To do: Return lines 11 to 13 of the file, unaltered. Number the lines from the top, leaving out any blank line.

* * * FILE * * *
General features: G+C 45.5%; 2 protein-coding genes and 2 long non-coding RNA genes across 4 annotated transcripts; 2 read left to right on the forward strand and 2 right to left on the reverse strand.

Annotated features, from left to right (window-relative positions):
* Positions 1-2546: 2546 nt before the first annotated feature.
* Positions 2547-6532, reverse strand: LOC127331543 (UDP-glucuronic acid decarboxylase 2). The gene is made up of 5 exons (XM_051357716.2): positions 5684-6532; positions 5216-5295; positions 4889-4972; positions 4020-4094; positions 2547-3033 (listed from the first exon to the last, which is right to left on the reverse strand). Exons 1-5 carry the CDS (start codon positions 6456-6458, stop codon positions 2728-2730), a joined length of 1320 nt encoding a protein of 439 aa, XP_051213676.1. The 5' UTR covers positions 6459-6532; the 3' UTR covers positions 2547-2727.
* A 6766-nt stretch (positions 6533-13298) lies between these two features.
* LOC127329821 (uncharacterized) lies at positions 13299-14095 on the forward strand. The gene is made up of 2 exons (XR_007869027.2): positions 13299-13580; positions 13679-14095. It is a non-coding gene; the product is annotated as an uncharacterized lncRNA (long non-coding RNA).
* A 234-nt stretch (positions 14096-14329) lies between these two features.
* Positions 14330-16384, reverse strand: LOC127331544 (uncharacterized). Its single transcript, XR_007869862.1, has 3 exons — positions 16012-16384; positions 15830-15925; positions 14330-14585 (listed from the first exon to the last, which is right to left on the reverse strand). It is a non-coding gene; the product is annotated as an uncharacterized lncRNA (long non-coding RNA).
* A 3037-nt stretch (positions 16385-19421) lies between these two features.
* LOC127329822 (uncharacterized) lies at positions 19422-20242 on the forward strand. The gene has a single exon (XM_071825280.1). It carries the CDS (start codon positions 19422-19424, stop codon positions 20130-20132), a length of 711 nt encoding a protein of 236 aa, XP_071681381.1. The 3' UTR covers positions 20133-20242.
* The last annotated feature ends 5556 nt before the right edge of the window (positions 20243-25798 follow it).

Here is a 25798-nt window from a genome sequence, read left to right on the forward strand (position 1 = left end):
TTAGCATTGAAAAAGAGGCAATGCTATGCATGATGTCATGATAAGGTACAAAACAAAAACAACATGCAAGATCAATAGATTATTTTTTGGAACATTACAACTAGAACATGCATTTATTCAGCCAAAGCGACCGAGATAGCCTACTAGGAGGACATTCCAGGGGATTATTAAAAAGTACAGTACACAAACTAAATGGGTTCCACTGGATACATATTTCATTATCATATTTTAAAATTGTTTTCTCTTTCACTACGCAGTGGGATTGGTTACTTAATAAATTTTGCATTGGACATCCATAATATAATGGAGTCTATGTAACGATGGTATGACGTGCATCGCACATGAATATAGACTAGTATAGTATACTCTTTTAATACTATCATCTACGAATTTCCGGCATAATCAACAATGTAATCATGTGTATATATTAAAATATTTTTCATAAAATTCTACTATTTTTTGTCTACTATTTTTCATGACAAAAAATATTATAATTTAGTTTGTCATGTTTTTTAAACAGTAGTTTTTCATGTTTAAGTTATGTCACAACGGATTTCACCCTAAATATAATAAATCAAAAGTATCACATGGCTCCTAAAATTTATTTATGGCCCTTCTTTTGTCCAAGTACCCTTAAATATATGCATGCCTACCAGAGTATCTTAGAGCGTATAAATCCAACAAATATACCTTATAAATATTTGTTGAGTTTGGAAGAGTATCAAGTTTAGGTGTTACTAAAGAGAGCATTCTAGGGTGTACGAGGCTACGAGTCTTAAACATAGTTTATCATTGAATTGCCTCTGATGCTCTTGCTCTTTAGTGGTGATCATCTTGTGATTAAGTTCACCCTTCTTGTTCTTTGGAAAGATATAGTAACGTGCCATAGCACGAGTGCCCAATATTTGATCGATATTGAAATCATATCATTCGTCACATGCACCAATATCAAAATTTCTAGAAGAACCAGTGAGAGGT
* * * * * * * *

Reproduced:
* The last annotated feature ends 5556 nt before the right edge of the window (positions 20243-25798 follow it).

Here is a 25798-nt window from a genome sequence, read left to right on the forward strand (position 1 = left end):
TTAGCATTGAAAAAGAGGCAATGCTATGCATGATGTCATGATAAGGTACAAAACAAAAACAACATGCAAGATCAATAGATTATTTTTTGGAACATTACAACTAGAACATGCATTTATTCAGCCAAAGCGACCGAGATAGCCTACTAGGAGGACATTCCAGGGGATTATTAAAAAGTACAGTACACAAACTAAATGGGTTCCACTGGATACATATTTCATTATCATATTTTAAAATTGTTTTCTCTTTCACTACGCAGTGGGATTGGTTACTTAATAAATTTTGCATTGGACATCCATAATATAATGGAGTCTATGTAACGATGGTATGACGTGCATCGCACATGAATATAGACTAGTATAGTATACTCTTTTAATACTATCATCTACGAATTTCCGGCATAATCAACAATGTAATCATGTGTATATATTAAAATATTTTTCATAAAATTCTACTATTTTTTGTCTACTATTTTTCATGACAAAAAATATTATAATTTAGTTTGTCATGTTTTTTAAACAGTAGTTTTTCATGTTTAAGTTATGTCACAACGGATTTCACCCTAAATATAATAAATCAAAAGTATCACATGGCTCCTAAAATTTATTTATGGCCCTTCTTTTGTCCAAGTACCCTTAAATATATGCATGCCTACCAGAGTATCTTAGAGCGTATAAATCCAACAAATATACCTTATAAATATTTGTTGAGTTTGGAAGAGTATCAAGTTTAGGTGTTACTAAAGAGAGCATTCTAGGGTGTACGAGGCTACGAGTCTTAAACATAGTTTATCATTGAATTGCCTCTGATGCTCTTGCTCTTTAGTGGTGATCATCTTGTGATTAAGTTCACCCTTCTTGTTCTTTGGAAAGATATAGTAACGTGCCATAGCACGAGTGCCCAATATTTGATCGATATTGAAATCATATCATTCGTCACATGCACCAATATCAAAATTTCTAGAAGAACCAGTGAGAGGT